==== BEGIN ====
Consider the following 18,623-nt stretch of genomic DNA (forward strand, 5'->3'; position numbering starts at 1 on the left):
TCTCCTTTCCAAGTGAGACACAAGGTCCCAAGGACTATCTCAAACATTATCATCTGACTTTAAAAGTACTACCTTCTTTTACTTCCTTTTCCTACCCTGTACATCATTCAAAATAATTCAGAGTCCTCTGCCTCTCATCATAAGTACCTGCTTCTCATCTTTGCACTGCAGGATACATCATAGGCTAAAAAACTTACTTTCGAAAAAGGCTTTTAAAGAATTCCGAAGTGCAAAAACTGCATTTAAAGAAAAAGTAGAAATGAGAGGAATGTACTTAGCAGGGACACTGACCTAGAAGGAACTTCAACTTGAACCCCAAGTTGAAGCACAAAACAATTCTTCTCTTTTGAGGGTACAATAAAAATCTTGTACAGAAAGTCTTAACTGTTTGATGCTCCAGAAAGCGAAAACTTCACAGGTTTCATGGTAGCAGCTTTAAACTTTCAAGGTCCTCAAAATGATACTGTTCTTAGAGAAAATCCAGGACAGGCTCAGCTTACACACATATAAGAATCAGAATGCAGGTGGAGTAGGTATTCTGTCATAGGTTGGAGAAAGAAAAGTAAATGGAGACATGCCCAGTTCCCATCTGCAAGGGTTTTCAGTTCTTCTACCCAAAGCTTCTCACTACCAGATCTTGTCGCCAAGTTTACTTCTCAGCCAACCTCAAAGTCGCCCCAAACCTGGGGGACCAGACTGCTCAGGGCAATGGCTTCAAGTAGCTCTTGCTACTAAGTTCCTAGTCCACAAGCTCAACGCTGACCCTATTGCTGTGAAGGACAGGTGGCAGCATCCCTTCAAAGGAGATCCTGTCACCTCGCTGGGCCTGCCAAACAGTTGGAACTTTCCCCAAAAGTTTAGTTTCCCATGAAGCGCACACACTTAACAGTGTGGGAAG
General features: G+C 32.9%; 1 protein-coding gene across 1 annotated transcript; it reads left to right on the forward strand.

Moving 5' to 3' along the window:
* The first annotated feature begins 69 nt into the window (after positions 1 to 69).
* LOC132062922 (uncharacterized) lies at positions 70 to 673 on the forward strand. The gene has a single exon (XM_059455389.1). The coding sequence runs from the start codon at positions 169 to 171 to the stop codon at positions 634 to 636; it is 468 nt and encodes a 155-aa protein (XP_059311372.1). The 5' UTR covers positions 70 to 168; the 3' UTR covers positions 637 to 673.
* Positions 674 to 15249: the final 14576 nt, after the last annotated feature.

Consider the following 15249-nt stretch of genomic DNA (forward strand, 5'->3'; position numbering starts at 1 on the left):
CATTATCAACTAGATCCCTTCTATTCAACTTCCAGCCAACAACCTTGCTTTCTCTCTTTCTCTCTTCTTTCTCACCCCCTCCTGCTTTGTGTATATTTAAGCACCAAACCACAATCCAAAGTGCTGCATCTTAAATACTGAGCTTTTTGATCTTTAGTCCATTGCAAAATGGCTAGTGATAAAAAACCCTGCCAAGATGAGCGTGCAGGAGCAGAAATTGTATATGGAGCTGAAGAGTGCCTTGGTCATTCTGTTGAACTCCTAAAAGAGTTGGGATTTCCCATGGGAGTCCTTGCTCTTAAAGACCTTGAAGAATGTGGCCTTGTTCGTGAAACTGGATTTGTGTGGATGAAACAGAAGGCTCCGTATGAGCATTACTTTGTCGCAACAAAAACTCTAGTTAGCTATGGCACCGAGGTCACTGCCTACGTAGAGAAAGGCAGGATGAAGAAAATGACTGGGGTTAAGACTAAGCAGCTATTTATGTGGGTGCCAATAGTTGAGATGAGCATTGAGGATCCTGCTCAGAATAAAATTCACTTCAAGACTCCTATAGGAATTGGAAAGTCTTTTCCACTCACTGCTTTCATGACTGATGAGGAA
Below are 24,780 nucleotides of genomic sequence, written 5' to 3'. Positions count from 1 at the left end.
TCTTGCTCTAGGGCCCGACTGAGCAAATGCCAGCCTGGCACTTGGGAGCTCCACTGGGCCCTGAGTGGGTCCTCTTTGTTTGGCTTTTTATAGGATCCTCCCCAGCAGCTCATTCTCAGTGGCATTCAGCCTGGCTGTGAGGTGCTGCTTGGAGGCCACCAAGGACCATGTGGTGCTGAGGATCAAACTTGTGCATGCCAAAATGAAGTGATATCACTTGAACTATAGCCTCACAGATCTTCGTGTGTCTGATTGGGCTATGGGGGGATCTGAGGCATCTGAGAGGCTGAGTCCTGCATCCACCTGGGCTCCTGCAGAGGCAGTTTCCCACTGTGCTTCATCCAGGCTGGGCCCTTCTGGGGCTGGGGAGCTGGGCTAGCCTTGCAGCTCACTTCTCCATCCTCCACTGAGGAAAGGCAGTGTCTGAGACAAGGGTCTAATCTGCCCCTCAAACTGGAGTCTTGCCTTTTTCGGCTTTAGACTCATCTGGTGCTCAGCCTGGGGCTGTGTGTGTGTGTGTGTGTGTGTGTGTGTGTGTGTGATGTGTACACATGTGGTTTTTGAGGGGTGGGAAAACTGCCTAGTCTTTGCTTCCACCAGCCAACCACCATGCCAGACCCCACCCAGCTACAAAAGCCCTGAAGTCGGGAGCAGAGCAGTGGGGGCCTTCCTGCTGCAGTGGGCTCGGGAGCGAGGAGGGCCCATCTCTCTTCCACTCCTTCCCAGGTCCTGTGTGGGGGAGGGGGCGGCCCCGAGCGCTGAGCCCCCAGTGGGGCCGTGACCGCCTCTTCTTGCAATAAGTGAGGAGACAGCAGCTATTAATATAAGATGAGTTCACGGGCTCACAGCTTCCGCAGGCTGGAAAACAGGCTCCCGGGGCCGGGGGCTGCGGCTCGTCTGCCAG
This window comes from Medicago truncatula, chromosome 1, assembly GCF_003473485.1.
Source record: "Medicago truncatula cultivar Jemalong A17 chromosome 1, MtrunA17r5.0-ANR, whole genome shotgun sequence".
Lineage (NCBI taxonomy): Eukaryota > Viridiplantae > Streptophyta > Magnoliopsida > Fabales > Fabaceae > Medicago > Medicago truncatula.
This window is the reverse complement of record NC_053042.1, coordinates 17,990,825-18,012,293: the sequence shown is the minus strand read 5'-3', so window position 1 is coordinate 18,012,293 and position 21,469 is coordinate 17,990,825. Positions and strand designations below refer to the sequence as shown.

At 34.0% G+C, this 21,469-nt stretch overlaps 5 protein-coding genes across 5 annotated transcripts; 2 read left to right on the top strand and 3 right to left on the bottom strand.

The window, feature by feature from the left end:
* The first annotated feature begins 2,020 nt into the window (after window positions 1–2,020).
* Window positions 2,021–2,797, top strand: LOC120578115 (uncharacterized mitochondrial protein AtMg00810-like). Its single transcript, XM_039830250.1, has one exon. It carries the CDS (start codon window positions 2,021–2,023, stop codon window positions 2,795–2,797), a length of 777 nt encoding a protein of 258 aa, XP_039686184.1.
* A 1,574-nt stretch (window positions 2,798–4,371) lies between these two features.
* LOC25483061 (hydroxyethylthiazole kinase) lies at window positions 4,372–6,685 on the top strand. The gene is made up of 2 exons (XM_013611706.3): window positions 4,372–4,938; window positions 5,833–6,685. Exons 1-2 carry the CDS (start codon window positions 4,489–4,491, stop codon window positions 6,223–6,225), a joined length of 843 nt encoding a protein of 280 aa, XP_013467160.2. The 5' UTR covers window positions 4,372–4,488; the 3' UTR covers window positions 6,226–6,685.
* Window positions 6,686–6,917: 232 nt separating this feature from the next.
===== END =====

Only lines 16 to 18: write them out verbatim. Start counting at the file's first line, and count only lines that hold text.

At 34.0% G+C, this 21,469-nt stretch overlaps 5 protein-coding genes across 5 annotated transcripts; 2 read left to right on the top strand and 3 right to left on the bottom strand.

The window, feature by feature from the left end:
* The first annotated feature begins 2,020 nt into the window (after window positions 1–2,020).